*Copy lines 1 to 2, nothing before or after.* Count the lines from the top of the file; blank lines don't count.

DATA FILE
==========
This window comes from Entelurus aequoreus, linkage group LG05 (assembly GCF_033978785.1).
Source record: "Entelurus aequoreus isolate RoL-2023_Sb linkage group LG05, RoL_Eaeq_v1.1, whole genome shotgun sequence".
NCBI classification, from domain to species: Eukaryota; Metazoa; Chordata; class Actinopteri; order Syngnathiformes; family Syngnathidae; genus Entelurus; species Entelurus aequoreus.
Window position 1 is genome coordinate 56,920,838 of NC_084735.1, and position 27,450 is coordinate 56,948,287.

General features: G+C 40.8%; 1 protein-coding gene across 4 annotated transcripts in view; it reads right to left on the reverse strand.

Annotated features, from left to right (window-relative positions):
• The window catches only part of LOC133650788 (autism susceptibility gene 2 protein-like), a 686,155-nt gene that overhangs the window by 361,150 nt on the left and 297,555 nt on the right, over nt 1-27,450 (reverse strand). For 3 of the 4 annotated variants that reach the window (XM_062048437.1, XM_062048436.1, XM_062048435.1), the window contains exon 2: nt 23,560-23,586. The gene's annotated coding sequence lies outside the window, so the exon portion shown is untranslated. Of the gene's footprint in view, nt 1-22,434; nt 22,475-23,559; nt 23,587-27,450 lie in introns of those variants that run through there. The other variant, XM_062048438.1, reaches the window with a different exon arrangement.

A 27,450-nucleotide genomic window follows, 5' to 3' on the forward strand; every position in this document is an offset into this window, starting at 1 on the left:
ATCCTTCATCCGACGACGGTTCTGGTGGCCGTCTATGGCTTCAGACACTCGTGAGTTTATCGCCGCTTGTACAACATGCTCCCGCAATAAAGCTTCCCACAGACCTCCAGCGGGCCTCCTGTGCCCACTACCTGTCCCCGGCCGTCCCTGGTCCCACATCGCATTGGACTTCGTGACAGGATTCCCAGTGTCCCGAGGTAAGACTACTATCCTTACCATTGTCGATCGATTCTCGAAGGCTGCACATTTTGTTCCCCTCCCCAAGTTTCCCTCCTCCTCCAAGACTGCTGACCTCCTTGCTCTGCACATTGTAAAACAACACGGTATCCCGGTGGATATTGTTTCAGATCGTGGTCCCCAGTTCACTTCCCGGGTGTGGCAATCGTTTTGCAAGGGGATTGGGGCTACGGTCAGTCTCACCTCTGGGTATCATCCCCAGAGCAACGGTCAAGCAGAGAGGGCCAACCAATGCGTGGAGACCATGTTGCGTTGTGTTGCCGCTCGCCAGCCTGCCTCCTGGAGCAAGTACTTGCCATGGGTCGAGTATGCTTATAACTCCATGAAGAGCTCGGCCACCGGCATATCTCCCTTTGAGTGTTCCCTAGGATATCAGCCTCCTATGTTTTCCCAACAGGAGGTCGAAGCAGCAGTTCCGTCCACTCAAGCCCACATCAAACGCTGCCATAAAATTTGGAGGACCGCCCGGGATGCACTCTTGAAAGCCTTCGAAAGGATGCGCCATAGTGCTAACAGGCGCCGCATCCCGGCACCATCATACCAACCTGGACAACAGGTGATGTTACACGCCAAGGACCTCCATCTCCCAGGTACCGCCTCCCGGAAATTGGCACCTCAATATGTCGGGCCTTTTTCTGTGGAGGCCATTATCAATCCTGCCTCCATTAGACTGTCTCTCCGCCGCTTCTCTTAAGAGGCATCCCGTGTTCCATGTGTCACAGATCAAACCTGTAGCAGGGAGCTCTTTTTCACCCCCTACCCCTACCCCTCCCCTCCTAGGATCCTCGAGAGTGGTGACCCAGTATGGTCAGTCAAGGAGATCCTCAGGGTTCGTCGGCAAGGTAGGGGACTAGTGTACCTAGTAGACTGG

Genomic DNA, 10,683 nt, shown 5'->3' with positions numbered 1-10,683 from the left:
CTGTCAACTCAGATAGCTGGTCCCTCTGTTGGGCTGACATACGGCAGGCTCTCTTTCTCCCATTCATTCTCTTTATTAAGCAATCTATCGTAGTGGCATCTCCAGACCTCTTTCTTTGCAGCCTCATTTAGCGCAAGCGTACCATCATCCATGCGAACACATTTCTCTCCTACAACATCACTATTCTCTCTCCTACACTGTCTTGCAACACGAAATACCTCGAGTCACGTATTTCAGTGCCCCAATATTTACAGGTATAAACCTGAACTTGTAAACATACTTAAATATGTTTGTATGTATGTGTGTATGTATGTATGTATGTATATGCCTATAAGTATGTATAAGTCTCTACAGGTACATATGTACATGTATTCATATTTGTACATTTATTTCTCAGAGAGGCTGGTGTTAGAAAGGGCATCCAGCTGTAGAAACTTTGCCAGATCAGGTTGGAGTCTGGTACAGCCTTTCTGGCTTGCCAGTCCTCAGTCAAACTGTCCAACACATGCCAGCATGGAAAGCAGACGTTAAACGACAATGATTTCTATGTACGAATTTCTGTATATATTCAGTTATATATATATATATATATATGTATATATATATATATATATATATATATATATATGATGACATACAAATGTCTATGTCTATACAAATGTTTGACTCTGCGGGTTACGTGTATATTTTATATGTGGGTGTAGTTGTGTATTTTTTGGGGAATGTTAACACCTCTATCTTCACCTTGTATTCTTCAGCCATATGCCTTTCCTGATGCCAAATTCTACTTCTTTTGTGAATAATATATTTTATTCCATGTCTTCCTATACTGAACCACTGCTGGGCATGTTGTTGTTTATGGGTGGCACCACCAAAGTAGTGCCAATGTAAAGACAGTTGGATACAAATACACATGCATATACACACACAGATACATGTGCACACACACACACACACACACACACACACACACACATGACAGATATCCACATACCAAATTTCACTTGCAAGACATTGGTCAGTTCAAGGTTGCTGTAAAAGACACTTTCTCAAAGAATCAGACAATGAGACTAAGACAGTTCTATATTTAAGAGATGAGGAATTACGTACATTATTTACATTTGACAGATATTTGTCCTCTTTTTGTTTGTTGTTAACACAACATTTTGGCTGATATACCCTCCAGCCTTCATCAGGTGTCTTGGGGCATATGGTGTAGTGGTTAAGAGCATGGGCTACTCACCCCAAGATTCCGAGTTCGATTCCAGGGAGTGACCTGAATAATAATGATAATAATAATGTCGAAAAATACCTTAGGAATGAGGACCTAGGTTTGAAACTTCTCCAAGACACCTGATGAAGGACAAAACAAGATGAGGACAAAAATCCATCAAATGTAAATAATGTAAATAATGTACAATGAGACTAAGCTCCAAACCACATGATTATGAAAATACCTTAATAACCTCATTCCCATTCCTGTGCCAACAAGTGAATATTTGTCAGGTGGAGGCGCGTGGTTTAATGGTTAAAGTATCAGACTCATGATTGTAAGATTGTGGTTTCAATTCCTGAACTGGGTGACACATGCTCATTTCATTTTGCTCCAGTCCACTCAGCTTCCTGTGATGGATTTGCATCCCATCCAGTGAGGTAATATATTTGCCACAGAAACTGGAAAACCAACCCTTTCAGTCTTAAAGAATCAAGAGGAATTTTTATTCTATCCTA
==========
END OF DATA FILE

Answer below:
This window comes from Entelurus aequoreus, linkage group LG05 (assembly GCF_033978785.1).
Source record: "Entelurus aequoreus isolate RoL-2023_Sb linkage group LG05, RoL_Eaeq_v1.1, whole genome shotgun sequence".